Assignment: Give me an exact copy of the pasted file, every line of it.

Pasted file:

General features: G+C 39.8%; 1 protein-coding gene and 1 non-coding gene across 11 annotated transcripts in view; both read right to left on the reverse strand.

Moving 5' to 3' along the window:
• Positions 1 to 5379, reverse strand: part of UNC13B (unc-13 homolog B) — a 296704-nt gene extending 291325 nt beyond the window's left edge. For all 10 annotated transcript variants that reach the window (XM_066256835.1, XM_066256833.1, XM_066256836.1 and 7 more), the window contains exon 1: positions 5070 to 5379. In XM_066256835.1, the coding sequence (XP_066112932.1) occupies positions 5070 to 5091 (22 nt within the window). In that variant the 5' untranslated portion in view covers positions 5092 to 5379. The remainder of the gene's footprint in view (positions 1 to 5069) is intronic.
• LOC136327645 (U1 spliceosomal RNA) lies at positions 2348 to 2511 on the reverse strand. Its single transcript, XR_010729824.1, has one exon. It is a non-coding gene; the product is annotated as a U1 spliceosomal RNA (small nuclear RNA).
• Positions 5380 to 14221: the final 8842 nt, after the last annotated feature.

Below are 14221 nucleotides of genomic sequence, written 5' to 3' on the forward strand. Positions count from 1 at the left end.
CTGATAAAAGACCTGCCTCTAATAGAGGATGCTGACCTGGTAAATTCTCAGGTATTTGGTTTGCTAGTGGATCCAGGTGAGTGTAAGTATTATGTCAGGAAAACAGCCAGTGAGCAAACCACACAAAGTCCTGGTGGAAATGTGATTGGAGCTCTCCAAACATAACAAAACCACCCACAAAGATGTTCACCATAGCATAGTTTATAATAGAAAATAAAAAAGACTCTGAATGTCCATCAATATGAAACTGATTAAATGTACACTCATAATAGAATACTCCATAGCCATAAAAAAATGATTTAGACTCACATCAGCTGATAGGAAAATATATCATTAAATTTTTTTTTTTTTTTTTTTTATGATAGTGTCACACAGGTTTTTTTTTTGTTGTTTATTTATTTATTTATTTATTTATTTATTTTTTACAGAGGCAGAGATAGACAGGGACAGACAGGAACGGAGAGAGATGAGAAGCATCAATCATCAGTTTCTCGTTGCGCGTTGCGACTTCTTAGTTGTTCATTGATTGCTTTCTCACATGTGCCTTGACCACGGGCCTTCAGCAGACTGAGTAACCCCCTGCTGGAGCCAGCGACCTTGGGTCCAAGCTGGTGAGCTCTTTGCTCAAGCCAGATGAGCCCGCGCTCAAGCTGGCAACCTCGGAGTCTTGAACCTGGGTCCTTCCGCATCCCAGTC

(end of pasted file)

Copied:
General features: G+C 39.8%; 1 protein-coding gene and 1 non-coding gene across 11 annotated transcripts in view; both read right to left on the reverse strand.

Moving 5' to 3' along the window:
• Positions 1 to 5379, reverse strand: part of UNC13B (unc-13 homolog B) — a 296704-nt gene extending 291325 nt beyond the window's left edge. For all 10 annotated transcript variants that reach the window (XM_066256835.1, XM_066256833.1, XM_066256836.1 and 7 more), the window contains exon 1: positions 5070 to 5379. In XM_066256835.1, the coding sequence (XP_066112932.1) occupies positions 5070 to 5091 (22 nt within the window). In that variant the 5' untranslated portion in view covers positions 5092 to 5379. The remainder of the gene's footprint in view (positions 1 to 5069) is intronic.
• LOC136327645 (U1 spliceosomal RNA) lies at positions 2348 to 2511 on the reverse strand. Its single transcript, XR_010729824.1, has one exon. It is a non-coding gene; the product is annotated as a U1 spliceosomal RNA (small nuclear RNA).
• Positions 5380 to 14221: the final 8842 nt, after the last annotated feature.

Below are 14221 nucleotides of genomic sequence, written 5' to 3' on the forward strand. Positions count from 1 at the left end.
CTGATAAAAGACCTGCCTCTAATAGAGGATGCTGACCTGGTAAATTCTCAGGTATTTGGTTTGCTAGTGGATCCAGGTGAGTGTAAGTATTATGTCAGGAAAACAGCCAGTGAGCAAACCACACAAAGTCCTGGTGGAAATGTGATTGGAGCTCTCCAAACATAACAAAACCACCCACAAAGATGTTCACCATAGCATAGTTTATAATAGAAAATAAAAAAGACTCTGAATGTCCATCAATATGAAACTGATTAAATGTACACTCATAATAGAATACTCCATAGCCATAAAAAAATGATTTAGACTCACATCAGCTGATAGGAAAATATATCATTAAATTTTTTTTTTTTTTTTTTTTATGATAGTGTCACACAGGTTTTTTTTTTGTTGTTTATTTATTTATTTATTTATTTATTTATTTTTTACAGAGGCAGAGATAGACAGGGACAGACAGGAACGGAGAGAGATGAGAAGCATCAATCATCAGTTTCTCGTTGCGCGTTGCGACTTCTTAGTTGTTCATTGATTGCTTTCTCACATGTGCCTTGACCACGGGCCTTCAGCAGACTGAGTAACCCCCTGCTGGAGCCAGCGACCTTGGGTCCAAGCTGGTGAGCTCTTTGCTCAAGCCAGATGAGCCCGCGCTCAAGCTGGCAACCTCGGAGTCTTGAACCTGGGTCCTTCCGCATCCCAGTC